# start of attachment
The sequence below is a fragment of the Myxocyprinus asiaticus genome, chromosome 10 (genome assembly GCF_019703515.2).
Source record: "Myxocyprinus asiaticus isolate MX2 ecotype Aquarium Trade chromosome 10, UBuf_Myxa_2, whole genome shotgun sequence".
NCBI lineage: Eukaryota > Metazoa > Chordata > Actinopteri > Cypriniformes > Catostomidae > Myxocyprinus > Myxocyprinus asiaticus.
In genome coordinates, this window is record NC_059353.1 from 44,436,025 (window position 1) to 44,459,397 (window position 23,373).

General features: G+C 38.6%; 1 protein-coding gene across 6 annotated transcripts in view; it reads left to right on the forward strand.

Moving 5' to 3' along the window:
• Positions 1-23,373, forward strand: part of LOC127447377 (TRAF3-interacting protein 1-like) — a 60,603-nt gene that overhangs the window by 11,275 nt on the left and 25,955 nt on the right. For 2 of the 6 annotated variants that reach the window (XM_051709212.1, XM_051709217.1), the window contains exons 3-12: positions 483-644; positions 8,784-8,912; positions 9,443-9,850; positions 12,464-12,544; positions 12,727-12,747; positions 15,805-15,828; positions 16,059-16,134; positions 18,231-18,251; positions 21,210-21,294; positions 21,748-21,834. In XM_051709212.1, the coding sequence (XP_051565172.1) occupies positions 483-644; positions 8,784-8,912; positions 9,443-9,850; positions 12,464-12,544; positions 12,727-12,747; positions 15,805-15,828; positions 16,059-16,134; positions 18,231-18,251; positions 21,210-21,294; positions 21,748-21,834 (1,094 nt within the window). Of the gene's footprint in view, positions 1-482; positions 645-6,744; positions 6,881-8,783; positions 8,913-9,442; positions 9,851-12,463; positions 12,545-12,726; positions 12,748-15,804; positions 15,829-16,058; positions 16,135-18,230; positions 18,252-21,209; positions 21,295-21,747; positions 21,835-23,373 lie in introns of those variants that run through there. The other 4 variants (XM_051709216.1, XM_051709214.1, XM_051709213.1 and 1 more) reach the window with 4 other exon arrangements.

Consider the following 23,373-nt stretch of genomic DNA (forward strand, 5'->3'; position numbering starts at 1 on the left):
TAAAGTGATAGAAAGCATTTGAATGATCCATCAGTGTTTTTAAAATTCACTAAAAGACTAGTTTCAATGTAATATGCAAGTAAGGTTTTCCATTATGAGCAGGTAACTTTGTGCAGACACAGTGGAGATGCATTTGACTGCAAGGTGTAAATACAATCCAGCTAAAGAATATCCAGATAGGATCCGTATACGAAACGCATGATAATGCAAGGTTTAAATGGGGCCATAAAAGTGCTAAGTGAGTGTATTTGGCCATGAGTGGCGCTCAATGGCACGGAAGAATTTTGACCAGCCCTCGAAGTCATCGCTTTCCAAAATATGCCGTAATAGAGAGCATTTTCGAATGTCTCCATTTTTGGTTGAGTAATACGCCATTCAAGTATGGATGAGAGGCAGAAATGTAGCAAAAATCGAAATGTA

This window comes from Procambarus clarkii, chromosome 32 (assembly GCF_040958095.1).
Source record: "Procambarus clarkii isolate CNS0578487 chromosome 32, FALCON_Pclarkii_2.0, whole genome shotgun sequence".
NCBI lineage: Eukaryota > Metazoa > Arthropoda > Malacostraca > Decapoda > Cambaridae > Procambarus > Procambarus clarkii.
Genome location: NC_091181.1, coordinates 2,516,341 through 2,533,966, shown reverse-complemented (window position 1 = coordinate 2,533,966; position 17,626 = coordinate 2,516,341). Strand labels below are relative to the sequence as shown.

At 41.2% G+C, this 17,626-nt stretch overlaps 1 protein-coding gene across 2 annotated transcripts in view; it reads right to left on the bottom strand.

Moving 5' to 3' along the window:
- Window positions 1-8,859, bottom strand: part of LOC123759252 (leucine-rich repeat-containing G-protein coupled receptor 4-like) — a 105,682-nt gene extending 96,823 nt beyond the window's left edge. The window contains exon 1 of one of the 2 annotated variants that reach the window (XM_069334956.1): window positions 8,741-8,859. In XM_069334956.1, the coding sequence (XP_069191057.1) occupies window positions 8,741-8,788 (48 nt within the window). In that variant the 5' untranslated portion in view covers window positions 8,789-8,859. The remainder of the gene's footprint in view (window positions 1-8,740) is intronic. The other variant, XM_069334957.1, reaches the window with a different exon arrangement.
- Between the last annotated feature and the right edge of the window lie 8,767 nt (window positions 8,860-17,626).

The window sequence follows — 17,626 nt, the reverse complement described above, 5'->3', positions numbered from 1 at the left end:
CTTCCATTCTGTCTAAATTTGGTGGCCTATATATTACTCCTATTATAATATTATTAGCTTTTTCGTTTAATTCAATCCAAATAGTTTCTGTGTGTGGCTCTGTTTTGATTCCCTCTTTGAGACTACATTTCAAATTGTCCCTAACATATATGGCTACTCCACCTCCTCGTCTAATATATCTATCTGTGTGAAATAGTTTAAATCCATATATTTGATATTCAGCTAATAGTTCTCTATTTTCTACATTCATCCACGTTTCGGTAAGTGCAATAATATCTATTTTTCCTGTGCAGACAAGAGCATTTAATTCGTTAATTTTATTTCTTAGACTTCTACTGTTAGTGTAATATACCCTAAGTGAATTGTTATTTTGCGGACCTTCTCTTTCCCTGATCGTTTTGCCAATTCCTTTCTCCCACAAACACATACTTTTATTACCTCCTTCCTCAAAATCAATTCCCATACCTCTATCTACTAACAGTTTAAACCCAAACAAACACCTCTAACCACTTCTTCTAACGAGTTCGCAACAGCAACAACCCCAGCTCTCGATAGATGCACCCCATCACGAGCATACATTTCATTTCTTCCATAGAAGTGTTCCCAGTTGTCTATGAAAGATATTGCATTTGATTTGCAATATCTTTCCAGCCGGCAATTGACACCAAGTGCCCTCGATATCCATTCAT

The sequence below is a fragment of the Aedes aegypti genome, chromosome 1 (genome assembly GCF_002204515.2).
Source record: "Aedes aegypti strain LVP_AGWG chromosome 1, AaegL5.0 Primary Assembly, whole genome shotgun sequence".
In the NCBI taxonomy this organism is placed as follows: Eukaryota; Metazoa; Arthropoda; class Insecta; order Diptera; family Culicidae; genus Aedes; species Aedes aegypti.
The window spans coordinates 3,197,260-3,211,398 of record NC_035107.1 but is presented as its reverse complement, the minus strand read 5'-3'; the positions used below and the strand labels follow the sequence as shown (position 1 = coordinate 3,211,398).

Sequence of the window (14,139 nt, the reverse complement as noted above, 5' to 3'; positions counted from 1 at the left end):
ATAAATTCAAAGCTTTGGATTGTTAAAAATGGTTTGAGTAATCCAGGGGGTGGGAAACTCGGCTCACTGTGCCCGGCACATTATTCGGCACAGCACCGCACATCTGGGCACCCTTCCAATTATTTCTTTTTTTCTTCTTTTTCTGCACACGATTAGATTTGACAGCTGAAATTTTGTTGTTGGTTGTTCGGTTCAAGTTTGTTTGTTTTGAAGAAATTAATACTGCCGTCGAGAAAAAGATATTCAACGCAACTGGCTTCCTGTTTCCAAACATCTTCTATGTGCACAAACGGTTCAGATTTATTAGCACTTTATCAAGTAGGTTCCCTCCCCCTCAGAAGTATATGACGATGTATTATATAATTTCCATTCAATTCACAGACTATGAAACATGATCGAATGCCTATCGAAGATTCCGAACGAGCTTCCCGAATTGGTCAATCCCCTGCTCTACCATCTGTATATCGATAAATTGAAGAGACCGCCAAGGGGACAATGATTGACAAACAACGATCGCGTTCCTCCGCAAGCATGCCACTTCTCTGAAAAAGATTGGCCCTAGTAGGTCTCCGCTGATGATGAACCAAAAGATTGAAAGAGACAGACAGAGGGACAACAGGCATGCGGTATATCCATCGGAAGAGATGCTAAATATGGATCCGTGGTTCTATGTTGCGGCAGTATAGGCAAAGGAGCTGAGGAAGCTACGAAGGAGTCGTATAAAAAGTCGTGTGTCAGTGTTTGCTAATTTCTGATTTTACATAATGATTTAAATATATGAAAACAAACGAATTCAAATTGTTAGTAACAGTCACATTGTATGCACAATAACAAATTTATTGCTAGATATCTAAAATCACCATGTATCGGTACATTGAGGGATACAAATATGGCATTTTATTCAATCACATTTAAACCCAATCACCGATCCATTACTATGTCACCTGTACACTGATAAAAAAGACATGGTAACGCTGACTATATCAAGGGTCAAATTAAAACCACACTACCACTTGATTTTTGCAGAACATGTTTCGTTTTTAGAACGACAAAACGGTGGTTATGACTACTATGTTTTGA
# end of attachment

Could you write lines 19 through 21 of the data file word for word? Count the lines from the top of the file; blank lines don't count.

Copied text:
CTTCCATTCTGTCTAAATTTGGTGGCCTATATATTACTCCTATTATAATATTATTAGCTTTTTCGTTTAATTCAATCCAAATAGTTTCTGTGTGTGGCTCTGTTTTGATTCCCTCTTTGAGACTACATTTCAAATTGTCCCTAACATATATGGCTACTCCACCTCCTCGTCTAATATATCTATCTGTGTGAAATAGTTTAAATCCATATATTTGATATTCAGCTAATAGTTCTCTATTTTCTACATTCATCCACGTTTCGGTAAGTGCAATAATATCTATTTTTCCTGTGCAGACAAGAGCATTTAATTCGTTAATTTTATTTCTTAGACTTCTACTGTTAGTGTAATATACCCTAAGTGAATTGTTATTTTGCGGACCTTCTCTTTCCCTGATCGTTTTGCCAATTCCTTTCTCCCACAAACACATACTTTTATTACCTCCTTCCTCAAAATCAATTCCCATACCTCTATCTACTAACAGTTTAAACCCAAACAAACACCTCTAACCACTTCTTCTAACGAGTTCGCAACAGCAACAACCCCAGCTCTCGATAGATGCACCCCATCACGAGCATACATTTCATTTCTTCCATAGAAGTGTTCCCAGTTGTCTATGAAAGATATTGCATTTGATTTGCAATATCTTTCCAGCCGGCAATTGACACCAAGTGCCCTCGATATCCATTCAT

The sequence below is a fragment of the Aedes aegypti genome, chromosome 1 (genome assembly GCF_002204515.2).
Source record: "Aedes aegypti strain LVP_AGWG chromosome 1, AaegL5.0 Primary Assembly, whole genome shotgun sequence".